Ontario's Energy Capacity

Over the past decade, wind, solar, bioenergy, hydro, refurbished nuclear and natural gas-fired resources have replaced Ontario’s coal fleet. These resources, together with investments in conservation, demand response and transmission have reduced greenhouse gas emissions in Ontario’s electricity sector by more than 80 percent.

The current installed capacity on Ontario’s transmission grid is approximately 38,603 MW. In addition to transmission-connected generation, there is currently more than 3,400 MW of generation capacity within Ontario’s local distribution systems. The largest percentage of distributed generation, also known as embedded generation, is from solar facilities.

Current installed capacity - transmission system

This chart shows Ontario’s current installed energy capacity by fuel type on Ontario's transmission system, as reported in the most recent Reliability Outlook, released March 2020. These figures do not include the capacity of embedded generators that operate within local distribution systems, except those that are registered to participate in Ontario’s wholesale electricity market.

Current Ontario Supply Mix Transmission Connected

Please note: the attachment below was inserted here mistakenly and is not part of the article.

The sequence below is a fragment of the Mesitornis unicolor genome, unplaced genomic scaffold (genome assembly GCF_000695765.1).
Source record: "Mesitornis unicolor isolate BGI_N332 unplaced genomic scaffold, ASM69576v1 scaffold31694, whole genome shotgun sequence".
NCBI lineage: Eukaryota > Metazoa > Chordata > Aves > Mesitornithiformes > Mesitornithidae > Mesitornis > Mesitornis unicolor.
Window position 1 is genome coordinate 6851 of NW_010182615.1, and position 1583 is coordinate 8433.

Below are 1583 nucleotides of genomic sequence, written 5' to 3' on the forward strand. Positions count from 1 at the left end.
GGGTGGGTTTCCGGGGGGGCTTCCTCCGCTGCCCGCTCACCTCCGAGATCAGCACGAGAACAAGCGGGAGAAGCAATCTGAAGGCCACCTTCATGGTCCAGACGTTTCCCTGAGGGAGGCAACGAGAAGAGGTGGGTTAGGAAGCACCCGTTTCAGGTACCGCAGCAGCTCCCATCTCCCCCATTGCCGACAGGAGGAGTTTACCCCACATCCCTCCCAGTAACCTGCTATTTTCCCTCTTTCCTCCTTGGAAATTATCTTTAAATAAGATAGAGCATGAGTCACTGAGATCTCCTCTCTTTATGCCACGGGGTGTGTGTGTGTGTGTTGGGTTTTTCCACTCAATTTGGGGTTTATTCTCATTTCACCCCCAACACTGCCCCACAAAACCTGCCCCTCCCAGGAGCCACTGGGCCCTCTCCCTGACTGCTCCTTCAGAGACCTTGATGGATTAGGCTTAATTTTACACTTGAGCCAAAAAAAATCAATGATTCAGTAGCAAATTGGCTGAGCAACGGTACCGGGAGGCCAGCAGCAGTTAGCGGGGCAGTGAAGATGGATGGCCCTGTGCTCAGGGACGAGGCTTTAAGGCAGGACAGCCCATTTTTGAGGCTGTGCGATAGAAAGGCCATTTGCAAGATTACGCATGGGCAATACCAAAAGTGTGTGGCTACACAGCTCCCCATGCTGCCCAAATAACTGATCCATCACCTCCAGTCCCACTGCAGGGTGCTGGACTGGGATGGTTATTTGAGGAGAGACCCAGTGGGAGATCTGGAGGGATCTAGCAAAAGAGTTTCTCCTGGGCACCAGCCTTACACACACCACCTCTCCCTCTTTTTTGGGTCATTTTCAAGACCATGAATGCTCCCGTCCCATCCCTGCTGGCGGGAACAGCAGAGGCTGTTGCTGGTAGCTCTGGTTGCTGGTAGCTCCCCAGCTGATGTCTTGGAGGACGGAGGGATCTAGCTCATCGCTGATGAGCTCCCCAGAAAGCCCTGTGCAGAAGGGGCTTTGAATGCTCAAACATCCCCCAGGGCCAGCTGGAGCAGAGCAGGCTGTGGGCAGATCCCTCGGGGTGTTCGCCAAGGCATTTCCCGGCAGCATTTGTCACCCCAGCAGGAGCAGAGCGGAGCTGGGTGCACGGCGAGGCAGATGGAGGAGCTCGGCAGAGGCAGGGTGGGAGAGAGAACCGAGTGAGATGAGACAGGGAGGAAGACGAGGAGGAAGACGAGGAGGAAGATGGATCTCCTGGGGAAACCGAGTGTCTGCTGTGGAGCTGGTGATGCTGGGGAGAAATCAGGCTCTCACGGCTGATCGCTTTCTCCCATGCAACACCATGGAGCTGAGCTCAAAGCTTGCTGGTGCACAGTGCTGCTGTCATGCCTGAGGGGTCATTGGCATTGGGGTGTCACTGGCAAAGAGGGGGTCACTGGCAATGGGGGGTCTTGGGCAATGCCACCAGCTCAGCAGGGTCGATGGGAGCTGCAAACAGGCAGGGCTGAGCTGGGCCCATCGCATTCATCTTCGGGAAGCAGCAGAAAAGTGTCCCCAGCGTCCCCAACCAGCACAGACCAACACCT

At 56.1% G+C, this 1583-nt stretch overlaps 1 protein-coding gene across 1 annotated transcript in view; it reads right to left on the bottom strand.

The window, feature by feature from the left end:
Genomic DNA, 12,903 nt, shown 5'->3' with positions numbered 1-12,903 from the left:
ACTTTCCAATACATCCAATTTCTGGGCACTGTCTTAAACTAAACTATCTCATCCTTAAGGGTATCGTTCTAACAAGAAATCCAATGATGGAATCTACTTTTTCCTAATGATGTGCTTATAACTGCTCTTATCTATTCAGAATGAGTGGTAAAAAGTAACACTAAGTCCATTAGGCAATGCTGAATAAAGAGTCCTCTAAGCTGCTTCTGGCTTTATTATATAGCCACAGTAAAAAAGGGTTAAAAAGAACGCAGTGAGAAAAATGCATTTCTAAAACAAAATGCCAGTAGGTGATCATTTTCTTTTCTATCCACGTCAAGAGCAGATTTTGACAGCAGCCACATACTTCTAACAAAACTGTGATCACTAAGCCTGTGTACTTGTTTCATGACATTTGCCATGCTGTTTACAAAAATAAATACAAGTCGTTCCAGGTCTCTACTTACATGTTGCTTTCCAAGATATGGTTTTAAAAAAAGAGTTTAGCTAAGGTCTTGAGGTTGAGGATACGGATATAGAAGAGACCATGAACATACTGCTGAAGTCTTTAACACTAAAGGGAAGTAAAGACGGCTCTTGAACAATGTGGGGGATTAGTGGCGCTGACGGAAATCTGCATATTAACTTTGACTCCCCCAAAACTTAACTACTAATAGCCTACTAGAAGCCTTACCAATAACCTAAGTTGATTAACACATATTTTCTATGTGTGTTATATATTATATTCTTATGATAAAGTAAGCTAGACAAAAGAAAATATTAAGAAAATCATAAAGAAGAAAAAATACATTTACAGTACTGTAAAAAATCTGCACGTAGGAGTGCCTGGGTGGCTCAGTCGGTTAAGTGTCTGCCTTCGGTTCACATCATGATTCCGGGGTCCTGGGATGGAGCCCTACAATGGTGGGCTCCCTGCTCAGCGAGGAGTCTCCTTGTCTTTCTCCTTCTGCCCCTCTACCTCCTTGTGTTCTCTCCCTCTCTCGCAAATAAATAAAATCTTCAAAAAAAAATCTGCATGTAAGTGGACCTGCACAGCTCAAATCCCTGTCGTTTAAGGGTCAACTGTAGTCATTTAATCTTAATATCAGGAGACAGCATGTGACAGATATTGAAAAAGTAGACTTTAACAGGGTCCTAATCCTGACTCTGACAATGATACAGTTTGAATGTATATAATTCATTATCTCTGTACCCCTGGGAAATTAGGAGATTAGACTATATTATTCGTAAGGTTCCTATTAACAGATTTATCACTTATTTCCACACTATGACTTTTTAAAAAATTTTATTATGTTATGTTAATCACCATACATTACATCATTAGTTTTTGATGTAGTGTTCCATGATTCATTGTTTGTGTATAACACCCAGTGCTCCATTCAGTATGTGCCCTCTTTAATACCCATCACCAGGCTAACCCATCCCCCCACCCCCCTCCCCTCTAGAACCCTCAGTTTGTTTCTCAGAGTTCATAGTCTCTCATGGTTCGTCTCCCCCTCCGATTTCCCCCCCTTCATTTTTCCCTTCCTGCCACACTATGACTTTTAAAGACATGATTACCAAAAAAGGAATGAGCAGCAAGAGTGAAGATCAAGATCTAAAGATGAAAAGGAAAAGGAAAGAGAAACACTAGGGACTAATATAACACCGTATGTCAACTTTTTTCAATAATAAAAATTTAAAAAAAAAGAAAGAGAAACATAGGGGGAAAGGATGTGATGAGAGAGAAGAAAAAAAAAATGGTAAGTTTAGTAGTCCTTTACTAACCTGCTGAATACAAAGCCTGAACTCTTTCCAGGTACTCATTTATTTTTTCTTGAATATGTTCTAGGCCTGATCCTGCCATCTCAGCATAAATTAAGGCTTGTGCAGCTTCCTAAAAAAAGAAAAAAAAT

Source: Reliability Outlook, released March 2020, updated quarterly.

See Document Library for previous reports.

Current installed capacity - distribution system

This chart shows the amount of energy by fuel type that is in commercial operation on Ontario's distribution systems, as of December 2019. This is also referred to as current installed embedded generation.

Piechart of Supply Mix on Distribution System

Source: Progress Report on Contracted Electricity Supply, Fourth Quarter 2019.

Interested in how much energy is currently being produced by Ontario’s energy resources? The IESO publishes hourly generation output by fuel type. See Power Data for real-time data.

Planning for Ontario’s future energy capacity

The IESO has ensured that Ontario’s long-term electricity needs could be met by contracting for energy from diverse resources such as wind, solar, hydro, bioenergy, nuclear and natural gas. Energy was contracted from a wide variety of suppliers including private sector businesses, cooperatives, public sector organizations, Indigenous communities, community groups, school boards, farmers and homeowners.

Now that Ontario is experiencing a strong supply situation, the IESO is to working with industry stakeholders to introduce changes to Ontario’s energy markets that will allow for market-based opportunities for investment and participation through capacity auctions. Capacity auctions offer greater flexibility to address changing system needs in shorter time frames – three and five year periods – and at the lowest cost to consumers.

Read how the IESO is working with stakeholders to evolve the electricity market, enhance its electricity market design to improve market efficiency and unlock future opportunities.